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June 1937


Author Affiliations

Clinical Director; Research Professor in Psychiatry, the New York University College of Medicine NEW YORK

From the Psychiatric Division of the Bellevue Hospital, and the Department of Psychiatry of the New York University College of Medicine.

Arch NeurPsych. 1937;37(6):1322-1337. doi:10.1001/archneurpsyc.1937.02260180102007

One generally takes it for granted that the person who has no disease should feel healthy and that the person with an organic lesion or dysfunction should feel sick. One is inclined to consider the experience of one's health as an immediate reflection of the physiologic or the pathophysiologic state of the body. A person who has lost one leg and walks with a prosthesis or with crutches is not sick. Whenever there is a stabilized defect, either in form or in function, the organism adapts itself psychologically, as well as physiologically. The feeling of health seems to be the expression of a newly won stabilization in the psychophysiologic organism.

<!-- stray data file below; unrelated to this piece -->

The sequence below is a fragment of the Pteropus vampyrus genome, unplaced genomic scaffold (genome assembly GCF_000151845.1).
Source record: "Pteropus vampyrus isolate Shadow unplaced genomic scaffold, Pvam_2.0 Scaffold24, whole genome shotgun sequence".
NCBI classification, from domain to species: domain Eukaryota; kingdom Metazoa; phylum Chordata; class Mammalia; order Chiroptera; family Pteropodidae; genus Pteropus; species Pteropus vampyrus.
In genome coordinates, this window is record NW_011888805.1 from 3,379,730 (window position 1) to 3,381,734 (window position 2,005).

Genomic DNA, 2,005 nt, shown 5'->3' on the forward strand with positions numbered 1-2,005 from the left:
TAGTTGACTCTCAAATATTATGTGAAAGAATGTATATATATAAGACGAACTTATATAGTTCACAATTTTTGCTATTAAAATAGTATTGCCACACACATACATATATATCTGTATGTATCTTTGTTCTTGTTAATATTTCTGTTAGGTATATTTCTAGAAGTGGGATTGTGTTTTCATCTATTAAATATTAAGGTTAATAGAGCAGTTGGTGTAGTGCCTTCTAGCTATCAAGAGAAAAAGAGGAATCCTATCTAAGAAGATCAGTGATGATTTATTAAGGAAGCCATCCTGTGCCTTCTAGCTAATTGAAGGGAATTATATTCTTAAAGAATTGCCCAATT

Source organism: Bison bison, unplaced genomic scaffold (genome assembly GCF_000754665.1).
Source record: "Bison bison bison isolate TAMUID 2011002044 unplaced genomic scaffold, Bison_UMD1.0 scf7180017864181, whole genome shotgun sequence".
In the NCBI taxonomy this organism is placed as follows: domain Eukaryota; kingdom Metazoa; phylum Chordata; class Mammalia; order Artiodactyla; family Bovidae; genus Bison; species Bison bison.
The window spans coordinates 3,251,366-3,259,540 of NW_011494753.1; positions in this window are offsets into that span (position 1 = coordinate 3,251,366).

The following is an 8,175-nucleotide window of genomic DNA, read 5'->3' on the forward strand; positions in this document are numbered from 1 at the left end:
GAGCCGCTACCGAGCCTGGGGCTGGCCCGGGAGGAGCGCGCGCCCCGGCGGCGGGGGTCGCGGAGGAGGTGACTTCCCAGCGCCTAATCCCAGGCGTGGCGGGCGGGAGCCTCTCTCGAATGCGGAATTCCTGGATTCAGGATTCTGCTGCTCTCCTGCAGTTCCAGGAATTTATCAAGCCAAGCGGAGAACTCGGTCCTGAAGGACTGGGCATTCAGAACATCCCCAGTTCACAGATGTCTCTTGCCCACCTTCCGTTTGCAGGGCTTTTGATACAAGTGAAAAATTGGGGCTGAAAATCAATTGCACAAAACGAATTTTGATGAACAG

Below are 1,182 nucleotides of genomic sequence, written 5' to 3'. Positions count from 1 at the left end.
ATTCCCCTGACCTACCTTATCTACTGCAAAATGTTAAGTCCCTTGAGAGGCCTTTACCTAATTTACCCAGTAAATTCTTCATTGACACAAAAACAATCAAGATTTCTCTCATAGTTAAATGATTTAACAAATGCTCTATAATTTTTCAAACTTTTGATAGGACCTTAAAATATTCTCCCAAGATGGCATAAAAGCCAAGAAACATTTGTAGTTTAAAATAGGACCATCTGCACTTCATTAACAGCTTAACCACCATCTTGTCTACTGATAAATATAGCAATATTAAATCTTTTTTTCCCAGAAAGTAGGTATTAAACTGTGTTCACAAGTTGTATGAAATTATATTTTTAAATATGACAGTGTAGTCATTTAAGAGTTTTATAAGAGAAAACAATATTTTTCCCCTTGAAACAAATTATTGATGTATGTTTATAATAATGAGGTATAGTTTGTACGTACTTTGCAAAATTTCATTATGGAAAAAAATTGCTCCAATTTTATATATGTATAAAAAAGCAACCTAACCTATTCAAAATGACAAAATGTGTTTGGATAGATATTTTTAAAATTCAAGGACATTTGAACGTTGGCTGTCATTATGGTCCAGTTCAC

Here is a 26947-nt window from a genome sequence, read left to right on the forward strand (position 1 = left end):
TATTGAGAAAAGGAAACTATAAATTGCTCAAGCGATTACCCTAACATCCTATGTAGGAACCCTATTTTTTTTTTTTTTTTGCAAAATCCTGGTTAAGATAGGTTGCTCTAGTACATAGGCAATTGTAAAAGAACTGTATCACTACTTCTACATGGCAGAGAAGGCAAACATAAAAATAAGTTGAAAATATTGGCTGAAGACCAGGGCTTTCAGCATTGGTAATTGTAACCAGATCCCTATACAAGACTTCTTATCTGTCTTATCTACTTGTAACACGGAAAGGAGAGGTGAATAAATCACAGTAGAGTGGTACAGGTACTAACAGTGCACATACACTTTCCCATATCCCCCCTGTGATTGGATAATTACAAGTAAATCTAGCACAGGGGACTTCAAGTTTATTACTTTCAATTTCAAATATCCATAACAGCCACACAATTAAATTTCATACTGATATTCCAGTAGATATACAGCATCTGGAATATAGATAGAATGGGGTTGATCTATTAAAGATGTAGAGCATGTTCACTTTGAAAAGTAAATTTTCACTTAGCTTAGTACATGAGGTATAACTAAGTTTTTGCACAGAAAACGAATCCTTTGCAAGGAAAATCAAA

Lower organisms, in which the possibilities of regeneration are almost unlimited, react to a considerable loss in the material of the body by melting the remaining material into the diminutive picture of the intact organism, even without food. When the